Oct 1, 2019

Chuck Grassley calls for whistleblower's identity to be protected

Photo: Anna Moneymaker/Getty Images

Sen. Chuck Grassley (R-Iowa) released a statement on Tuesday stressing that the Ukraine whistleblower who has set off an impeachment inquiry into President Trump "ought to be heard and protected."

"No one should be making judgements or pronouncements without hearing from the whistleblower first and carefully following up on the facts. Uninformed speculation wielded by politicians or media commentators as a partisan weapon is counterproductive and doesn't serve the country."

Why it matters: Trump continues to allege that the whistleblower mischaracterized his call with Ukrainian President Volodymyr Zelensky and demand that their identity be revealed. Grassley, a top Senate Republican, joins the whistleblower's attorneys and other advocates in emphasizing that their identity should remain protected under whistleblower protection laws.

Grassley also addressed the false claim promoted by Trump and others that not having first-hand knowledge of an event disqualifies someone from being a whistleblower.

  • "When it comes to whether someone qualifies as a whistleblower, the distinctions being drawn between first- and second-hand knowledge aren’t legal ones. It’s just not part of whistleblower protection law or any agency policy."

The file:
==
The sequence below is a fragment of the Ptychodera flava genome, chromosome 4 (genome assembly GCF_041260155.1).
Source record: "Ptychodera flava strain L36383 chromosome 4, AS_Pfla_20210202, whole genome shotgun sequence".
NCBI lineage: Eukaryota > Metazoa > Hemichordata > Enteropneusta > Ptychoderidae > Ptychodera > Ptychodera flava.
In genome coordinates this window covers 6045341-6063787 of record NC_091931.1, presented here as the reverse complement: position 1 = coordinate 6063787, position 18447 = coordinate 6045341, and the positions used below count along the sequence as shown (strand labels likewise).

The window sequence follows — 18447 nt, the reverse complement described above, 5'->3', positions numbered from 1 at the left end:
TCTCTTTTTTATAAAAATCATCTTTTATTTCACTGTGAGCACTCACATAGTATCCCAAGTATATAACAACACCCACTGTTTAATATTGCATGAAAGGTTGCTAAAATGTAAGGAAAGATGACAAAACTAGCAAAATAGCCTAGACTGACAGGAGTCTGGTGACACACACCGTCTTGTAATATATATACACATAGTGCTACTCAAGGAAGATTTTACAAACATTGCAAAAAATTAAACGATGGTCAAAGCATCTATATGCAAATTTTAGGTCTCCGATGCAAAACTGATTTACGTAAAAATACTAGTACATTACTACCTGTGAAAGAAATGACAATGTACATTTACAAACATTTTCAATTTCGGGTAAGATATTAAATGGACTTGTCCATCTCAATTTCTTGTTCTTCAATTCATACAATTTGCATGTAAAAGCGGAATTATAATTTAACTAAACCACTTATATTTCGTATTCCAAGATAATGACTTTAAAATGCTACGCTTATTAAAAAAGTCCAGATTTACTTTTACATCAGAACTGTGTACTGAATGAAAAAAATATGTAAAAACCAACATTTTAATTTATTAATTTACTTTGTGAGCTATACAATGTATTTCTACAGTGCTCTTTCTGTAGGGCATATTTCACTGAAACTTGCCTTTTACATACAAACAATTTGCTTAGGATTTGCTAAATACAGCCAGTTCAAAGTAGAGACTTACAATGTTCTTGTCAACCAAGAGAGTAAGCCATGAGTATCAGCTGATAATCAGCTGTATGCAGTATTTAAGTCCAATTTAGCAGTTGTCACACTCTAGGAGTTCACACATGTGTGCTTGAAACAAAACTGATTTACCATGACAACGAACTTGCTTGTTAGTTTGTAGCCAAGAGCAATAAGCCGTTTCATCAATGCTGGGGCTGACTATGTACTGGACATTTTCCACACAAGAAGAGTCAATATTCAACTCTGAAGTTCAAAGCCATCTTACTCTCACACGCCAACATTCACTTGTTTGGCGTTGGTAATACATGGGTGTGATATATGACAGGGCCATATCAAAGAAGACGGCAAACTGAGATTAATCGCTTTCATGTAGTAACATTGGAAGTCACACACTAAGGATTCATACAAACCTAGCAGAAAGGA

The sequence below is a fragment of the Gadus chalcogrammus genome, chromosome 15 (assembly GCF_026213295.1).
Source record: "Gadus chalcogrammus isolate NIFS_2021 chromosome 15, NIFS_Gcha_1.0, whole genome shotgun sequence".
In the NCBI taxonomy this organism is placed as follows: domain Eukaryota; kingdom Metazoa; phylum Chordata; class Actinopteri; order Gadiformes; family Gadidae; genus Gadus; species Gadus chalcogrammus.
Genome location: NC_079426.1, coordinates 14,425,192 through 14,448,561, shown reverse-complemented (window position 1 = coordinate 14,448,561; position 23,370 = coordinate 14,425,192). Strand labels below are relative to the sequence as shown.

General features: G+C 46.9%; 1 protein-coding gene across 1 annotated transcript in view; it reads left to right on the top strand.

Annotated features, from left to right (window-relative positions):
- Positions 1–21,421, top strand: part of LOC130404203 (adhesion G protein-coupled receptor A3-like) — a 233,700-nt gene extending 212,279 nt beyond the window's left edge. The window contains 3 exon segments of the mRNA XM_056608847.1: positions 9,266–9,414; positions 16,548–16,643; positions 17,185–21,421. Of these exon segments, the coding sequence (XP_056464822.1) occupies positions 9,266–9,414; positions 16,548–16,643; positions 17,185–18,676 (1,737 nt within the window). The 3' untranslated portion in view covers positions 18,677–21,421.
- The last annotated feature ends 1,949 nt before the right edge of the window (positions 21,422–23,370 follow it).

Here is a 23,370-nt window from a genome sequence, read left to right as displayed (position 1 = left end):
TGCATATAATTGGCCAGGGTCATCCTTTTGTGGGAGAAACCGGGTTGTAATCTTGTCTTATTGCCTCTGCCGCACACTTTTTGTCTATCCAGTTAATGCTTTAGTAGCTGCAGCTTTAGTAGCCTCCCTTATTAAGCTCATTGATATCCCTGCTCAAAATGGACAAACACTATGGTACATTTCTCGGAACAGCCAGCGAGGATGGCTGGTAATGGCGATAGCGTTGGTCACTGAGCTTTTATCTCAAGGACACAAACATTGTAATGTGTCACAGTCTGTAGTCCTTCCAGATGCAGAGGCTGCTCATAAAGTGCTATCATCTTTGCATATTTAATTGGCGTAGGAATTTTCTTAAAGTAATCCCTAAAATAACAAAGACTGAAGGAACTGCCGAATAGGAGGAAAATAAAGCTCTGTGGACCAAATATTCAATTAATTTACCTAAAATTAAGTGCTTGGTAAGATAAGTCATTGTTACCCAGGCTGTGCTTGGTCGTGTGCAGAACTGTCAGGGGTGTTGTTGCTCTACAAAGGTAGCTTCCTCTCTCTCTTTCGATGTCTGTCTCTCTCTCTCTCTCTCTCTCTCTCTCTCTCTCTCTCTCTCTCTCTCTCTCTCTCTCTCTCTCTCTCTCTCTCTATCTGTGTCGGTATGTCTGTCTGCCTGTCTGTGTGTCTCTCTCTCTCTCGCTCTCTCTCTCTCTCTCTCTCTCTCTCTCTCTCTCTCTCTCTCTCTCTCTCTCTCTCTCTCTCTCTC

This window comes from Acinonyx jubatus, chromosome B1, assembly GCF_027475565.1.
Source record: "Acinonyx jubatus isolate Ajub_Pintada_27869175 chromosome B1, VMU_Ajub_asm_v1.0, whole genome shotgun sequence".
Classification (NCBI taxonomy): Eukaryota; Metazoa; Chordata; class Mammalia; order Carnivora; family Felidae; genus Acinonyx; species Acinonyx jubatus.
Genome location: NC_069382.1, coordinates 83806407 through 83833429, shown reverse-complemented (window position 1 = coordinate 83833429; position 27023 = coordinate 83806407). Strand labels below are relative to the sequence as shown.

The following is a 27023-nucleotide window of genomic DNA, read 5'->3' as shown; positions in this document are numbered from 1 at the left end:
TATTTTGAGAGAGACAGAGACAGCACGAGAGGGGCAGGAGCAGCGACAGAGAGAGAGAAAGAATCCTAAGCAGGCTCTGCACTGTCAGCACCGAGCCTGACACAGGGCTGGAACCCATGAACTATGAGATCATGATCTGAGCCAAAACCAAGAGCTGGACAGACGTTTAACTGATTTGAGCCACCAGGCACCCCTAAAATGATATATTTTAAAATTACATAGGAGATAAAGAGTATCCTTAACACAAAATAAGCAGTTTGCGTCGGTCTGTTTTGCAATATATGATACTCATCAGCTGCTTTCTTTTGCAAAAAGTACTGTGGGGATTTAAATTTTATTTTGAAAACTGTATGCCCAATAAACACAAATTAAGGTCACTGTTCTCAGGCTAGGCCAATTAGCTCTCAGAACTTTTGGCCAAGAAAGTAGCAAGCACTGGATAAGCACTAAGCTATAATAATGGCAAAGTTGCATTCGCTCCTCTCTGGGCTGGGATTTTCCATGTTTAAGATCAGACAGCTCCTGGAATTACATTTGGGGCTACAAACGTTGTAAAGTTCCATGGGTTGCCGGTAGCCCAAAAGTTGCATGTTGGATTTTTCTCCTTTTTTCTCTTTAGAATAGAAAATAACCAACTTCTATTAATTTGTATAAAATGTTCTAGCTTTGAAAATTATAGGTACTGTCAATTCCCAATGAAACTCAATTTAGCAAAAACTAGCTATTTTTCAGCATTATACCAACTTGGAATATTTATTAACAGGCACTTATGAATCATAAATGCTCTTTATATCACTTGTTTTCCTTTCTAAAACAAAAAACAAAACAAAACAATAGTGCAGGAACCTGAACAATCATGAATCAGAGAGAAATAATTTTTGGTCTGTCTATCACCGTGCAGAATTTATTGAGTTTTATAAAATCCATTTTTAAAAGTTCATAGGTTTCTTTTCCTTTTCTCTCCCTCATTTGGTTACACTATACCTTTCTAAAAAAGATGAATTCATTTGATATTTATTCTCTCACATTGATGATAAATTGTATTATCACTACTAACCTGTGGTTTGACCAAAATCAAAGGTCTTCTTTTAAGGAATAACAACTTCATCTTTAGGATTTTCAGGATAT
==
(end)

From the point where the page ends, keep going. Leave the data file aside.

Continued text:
• "Complaints based on second-hand information should not be rejected out of hand, but they do require additional leg work to get at the facts and evaluate the claim’s credibility."

Intelligence Community Inspector General Michael Atkinson also put out a statement on Monday debunking conspiracy theories that attacked the whistleblower's credibility, including one that claimed the rules for whistleblowers had been recently changed to not require firsthand information.

Go deeper: Trump wants to interview whistleblower despite federal protections

Go deeper

Biden formally secures Democratic presidential nomination

Joe Biden speaks at Delaware State University's student cente on June 5. Photo: Jim Watson/AFP via Getty Images

Former Vice President Joe Biden became the formal Democratic presidential nominee on Friday evening, per AP.

The big picture: Biden has been the presumptive frontrunner to take on President Trump since Sen. Bernie Sanders suspended his campaign in early April.

Updated 4 hours ago - Politics & Policy

Coronavirus dashboard

Illustration: Sarah Grillo/Axios

  1. Global: Total confirmed cases as of 9 p.m. ET: 6,724.516 — Total deaths: 394,018 — Total recoveries — 2,996,832Map.
  2. U.S.: Total confirmed cases as of 9 p.m. ET: 1,894,753 — Total deaths: 109,042 — Total recoveries: 491,706 — Total tested: 19,231,444Map.
  3. Public health: WHCA president says White House violated social-distancing guidelines to make reporters "a prop" — Jailing practices contribute to spread.
  4. Sports: How coronavirus could reshuffle the sports calendar.
  5. Jobs: Better-than-expected jobs report boosts stock market.
  6. Media: The Athletic lays off 8% of staff, implements company-wide pay cut.

Scoop: German foreign minister to travel to Israel with warning on annexation

Heiko Maas. Photo: Michael Kappeler/picture alliance via Getty Images

German Foreign Minister Heiko Maas is expected to travel to Israel next week to warn that there will be consequences if Israeli leaders move forward with plans to annex parts of the West Bank, Israeli officials and European diplomats tell me.

Why it matters: Israeli and European officials agree that if Israel goes ahead with unilateral annexation, the EU will respond with sanctions.